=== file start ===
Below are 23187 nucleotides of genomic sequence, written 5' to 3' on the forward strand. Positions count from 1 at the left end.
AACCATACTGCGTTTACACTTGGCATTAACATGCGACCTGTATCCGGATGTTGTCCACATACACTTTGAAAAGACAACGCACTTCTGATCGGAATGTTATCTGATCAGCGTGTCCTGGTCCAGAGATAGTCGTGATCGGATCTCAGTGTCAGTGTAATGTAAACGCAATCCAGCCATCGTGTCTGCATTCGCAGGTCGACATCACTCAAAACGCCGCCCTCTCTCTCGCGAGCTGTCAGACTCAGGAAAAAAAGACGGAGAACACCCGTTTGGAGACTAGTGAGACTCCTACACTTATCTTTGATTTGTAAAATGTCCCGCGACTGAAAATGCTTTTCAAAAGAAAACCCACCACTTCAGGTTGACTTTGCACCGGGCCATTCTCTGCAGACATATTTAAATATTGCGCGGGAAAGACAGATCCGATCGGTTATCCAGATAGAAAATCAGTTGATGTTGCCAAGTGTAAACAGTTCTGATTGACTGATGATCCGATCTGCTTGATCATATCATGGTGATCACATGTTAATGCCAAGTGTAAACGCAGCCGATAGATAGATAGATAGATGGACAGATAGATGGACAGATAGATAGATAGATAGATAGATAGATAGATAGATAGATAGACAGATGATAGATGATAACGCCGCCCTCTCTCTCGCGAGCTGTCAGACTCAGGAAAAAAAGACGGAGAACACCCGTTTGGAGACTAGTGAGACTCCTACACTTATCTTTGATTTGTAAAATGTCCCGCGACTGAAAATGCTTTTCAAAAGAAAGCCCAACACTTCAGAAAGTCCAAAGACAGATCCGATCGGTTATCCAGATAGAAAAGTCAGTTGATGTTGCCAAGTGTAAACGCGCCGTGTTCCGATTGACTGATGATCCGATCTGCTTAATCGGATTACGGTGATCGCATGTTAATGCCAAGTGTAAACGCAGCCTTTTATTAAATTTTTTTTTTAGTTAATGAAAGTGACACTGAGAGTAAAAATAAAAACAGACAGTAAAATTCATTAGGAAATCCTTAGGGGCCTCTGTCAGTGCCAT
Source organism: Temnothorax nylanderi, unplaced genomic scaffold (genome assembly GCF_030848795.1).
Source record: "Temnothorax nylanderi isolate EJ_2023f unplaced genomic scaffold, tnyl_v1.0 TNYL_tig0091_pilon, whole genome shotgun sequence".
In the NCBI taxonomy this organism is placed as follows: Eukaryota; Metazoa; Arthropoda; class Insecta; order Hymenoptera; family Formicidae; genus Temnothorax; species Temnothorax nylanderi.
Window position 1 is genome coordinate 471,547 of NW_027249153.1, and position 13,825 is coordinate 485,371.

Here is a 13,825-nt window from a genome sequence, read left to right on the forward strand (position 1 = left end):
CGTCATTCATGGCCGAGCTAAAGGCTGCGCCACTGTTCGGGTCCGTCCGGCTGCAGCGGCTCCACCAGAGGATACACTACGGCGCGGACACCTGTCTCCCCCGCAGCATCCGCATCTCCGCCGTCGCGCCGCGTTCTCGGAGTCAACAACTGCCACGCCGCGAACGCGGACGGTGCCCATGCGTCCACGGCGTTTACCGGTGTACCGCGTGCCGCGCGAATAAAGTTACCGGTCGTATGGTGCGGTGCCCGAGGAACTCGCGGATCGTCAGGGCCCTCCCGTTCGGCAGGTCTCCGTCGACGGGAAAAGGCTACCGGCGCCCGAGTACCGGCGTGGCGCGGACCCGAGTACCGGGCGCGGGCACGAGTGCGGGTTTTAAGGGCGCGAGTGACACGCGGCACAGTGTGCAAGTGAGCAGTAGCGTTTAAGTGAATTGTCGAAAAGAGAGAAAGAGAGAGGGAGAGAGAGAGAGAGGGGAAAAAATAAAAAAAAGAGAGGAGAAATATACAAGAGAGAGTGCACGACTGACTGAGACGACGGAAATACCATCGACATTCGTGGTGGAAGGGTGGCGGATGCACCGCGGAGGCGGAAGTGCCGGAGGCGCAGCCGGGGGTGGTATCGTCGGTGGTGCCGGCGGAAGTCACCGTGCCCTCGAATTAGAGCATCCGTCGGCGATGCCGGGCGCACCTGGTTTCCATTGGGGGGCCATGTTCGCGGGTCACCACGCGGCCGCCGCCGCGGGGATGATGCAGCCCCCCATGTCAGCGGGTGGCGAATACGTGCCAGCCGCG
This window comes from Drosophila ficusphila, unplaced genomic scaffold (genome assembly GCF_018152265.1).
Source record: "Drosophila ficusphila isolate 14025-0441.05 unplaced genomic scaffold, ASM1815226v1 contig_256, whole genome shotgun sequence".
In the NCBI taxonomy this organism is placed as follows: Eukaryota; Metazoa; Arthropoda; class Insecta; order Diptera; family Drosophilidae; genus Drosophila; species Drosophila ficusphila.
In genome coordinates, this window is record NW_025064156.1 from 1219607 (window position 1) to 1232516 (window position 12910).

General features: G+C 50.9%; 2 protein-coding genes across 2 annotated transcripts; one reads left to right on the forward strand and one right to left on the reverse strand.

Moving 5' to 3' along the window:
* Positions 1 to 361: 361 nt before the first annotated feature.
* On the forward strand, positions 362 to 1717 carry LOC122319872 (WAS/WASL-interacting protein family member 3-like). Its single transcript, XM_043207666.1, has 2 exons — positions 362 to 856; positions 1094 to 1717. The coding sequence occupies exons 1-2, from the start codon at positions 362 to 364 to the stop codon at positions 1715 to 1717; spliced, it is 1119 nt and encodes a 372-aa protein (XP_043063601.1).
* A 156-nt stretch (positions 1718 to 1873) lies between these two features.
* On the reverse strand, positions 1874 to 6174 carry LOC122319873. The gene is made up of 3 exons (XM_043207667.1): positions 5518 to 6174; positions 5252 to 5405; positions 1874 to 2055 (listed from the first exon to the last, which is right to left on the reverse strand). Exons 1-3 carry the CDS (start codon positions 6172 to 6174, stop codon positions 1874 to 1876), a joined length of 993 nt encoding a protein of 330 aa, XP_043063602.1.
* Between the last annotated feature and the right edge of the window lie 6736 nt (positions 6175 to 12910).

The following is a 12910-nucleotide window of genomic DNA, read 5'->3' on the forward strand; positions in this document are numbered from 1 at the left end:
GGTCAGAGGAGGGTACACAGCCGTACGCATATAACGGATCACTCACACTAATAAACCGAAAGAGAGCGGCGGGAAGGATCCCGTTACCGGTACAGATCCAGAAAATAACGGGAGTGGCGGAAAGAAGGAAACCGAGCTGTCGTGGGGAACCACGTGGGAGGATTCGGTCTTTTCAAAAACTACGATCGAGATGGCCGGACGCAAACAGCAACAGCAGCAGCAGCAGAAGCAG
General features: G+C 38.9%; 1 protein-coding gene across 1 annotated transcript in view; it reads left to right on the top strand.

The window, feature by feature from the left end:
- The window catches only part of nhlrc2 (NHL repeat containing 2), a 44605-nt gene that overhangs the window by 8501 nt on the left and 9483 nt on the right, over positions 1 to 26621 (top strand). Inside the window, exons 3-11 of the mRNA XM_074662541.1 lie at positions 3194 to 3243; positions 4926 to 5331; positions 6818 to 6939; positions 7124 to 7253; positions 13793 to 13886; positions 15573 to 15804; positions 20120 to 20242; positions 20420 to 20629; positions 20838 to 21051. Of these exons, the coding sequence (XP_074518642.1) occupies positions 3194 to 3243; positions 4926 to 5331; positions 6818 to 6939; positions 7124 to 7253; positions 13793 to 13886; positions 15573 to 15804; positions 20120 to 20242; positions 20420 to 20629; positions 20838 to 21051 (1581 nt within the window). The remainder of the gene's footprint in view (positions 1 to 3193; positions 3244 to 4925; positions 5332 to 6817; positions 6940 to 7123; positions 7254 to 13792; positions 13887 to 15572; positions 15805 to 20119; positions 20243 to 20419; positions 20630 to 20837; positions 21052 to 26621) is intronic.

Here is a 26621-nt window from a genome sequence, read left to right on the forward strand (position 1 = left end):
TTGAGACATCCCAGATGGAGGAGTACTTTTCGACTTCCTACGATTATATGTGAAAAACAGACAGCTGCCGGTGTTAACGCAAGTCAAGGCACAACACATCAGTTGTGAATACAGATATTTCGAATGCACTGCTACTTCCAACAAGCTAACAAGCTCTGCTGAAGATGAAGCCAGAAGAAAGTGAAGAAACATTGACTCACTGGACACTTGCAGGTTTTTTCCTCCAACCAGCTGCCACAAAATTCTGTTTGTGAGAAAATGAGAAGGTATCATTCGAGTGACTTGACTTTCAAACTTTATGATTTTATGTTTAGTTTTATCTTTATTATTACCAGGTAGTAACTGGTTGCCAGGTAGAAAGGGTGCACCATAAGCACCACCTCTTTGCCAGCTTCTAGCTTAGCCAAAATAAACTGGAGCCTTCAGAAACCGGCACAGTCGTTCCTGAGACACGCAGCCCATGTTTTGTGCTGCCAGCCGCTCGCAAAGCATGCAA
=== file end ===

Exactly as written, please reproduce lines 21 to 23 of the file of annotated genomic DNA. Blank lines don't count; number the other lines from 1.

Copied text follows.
GGTCAGAGGAGGGTACACAGCCGTACGCATATAACGGATCACTCACACTAATAAACCGAAAGAGAGCGGCGGGAAGGATCCCGTTACCGGTACAGATCCAGAAAATAACGGGAGTGGCGGAAAGAAGGAAACCGAGCTGTCGTGGGGAACCACGTGGGAGGATTCGGTCTTTTCAAAAACTACGATCGAGATGGCCGGACGCAAACAGCAACAGCAGCAGCAGCAGAAGCAG
General features: G+C 38.9%; 1 protein-coding gene across 1 annotated transcript in view; it reads left to right on the top strand.

The window, feature by feature from the left end: